He was in­ter­ested only in what was go­ing to hap­pen to Nik, which was why he re­turned to Broward County for ev­ery pro­ce­dural hear­ing. On the day of Nik’s Jan­uary hear­ing, Zach tried to lis­ten for phrases he could un­der­stand. The at­tor­neys were spar­ring with each other, ar­gu­ing over which side was at fault for the lack of a trial date nearly a year after 17 peo­ple were gunned down.

“I un­der­stand that the state of Florida be­lieves that the guilt phase is rather straightforward and sim­ple,” Nik’s pub­lic de­fender Melisa McNeill said. “But the mo­ment that they file notice of in­tent to seek the death penalty and kill Mr. Cruz, it be­comes an en­tirely dif­fer­ent case.”

She re­minded the court that, in ex­change for a life sen­tence, Nik would plead guilty.

“I have to pro­tect my client’s rights,” she said. Watch­ing her, Zach got the feel­ing she truly wanted to spare Nik’s life. Even­tu­ally, she would have to con­vince only one ju­ror that he didn’t de­serve the death penalty.

But after Zach left the court­room, pass­ing by the peo­ple whose lives, like his, had been for­ever changed by Nik’s ac­tions, he felt like he knew what was com­ing for his brother: “He doesn’t have much time left on this earth.”

“You ex­cited to see him, Zach?” Dono­van asked as they hur­ried up the steps of the jail.

“Yeah,” Zach said, even though he didn’t think what they were about to do re­ally counted as see­ing his brother.

They checked their phones into the lock­ers near the door and again emp­tied their pock­ets for se­cu­rity. A deputy es­corted them up the stairs and into a room filled with rows of com­puter screens. Zach said later that he sat at one in the back cor­ner. He picked up the phone be­side it. The screen turned onand his brother was wait­ing. Nik never made eye con­tact with him in court the day be­fore, and now, be­cause of the an­gle of the cam­era set up in Nik’s cell, Zach only re­ally saw the top of Nik’s head.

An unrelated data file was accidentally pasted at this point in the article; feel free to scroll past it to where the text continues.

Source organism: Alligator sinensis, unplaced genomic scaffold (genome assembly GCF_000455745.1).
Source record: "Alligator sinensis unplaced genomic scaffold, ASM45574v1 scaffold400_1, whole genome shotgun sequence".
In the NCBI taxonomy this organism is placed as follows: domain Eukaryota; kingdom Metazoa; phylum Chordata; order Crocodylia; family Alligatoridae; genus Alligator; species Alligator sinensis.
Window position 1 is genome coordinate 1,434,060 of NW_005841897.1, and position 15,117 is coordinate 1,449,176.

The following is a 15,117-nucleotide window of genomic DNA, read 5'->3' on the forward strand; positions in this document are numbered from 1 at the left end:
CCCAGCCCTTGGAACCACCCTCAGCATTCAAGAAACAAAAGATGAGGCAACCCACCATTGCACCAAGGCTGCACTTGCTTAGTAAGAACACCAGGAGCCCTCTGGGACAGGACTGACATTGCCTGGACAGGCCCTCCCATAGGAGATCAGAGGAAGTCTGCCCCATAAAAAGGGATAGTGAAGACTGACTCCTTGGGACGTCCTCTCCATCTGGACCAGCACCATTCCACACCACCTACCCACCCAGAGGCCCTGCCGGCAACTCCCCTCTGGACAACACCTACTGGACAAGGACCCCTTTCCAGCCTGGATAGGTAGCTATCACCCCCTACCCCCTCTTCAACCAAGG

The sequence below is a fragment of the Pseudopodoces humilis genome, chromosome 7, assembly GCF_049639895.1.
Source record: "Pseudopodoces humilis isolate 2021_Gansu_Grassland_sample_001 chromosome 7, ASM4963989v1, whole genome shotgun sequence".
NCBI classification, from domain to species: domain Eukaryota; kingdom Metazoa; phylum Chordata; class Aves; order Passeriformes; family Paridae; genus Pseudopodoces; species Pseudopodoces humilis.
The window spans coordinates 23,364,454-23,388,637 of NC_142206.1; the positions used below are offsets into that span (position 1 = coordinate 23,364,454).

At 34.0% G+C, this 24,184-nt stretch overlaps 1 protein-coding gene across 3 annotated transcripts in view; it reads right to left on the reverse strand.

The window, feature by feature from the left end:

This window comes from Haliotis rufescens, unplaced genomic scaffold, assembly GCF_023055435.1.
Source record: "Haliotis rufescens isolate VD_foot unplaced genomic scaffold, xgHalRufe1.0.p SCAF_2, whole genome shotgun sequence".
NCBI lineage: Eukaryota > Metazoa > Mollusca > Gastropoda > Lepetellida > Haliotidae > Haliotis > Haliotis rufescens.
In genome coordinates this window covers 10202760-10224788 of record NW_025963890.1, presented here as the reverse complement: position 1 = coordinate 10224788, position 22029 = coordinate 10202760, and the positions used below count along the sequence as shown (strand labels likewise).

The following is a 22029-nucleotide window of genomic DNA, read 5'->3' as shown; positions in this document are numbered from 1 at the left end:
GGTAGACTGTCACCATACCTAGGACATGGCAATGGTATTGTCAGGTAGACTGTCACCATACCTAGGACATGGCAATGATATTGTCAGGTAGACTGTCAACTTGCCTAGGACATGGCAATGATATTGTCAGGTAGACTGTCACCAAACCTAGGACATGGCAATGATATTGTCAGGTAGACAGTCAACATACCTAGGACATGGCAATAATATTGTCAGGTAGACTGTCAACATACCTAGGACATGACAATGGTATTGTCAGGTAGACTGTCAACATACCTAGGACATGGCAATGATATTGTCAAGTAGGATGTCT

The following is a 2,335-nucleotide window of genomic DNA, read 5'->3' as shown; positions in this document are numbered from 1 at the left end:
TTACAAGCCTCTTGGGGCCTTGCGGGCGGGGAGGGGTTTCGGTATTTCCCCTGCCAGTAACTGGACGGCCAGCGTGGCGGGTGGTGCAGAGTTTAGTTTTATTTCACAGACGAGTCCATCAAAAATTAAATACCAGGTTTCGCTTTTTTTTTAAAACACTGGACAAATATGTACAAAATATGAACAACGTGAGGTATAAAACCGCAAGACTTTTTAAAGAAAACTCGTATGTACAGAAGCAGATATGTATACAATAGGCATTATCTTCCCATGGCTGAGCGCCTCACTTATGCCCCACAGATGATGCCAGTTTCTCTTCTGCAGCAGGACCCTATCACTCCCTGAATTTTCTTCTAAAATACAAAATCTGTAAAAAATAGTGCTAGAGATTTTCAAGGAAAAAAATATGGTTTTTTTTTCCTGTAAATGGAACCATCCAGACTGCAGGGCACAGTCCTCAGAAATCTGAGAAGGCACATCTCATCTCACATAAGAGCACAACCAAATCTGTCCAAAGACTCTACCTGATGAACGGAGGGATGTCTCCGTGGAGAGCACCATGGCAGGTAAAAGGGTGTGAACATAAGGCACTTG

Zach learned that be­cause Nik was ac­cused of as­sault­ing a jail of­fi­cer, he was now in soli­tary con­fine­ment for 23 hours a day, a pun­ish­ment that left him even more bored than be­fore.

They talked about the gov­ern­ment shut­down and how cold it was get­ting in Vir­ginia. Nik said it was al­ways cold in the jail.

“How’s Kobe?” Nik asked, and as Zach started to ex­plain that he was do­ing good, Nik asked again about Maisey, the dog that had to be put down. They had al­ready talked about it. Zach said he re­minded his brother that Maisey’s legs had stopped work­ing. It was her time. Nik seemed fix­ated.

“But why did you do it?” he asked.

Zach re­peated him­self.

“Why did you do it?” Nik said again.

“Can we just ...” Zach stam­mered. “Can we just not talk about death right now?”

Nik dropped it. Zach tried to think of some­thing else to talk about. He wasn’t sure how much time they had left. “In case it shuts off, I love you,” he said.

“I love you, too,” Nik said, and then al­most right away, the screen went black.


Lo­cal res­i­dent Steve Zip­per vis­its a makeshift memo­rial in Park­land, Fla., in Fe­bru­ary 2018.


A child­hood photo of Zach Cruz, left, and his brother, Niko­las Cruz, whom he calls Nik.


Zach Cruz, 18, is the brother of Park­land, Fla., shooter Niko­las Cruz. He now lives in Vir­ginia.


Niko­las Cruz is the 19-year-old sus­pect charged with the school shoot­ing in Park­land, Fla.


Ka­reen Var­gas, 27, prays out­side Mar­jory Stone­man Dou­glas High School in Fe­bru­ary 2018 in Park­land, Fla.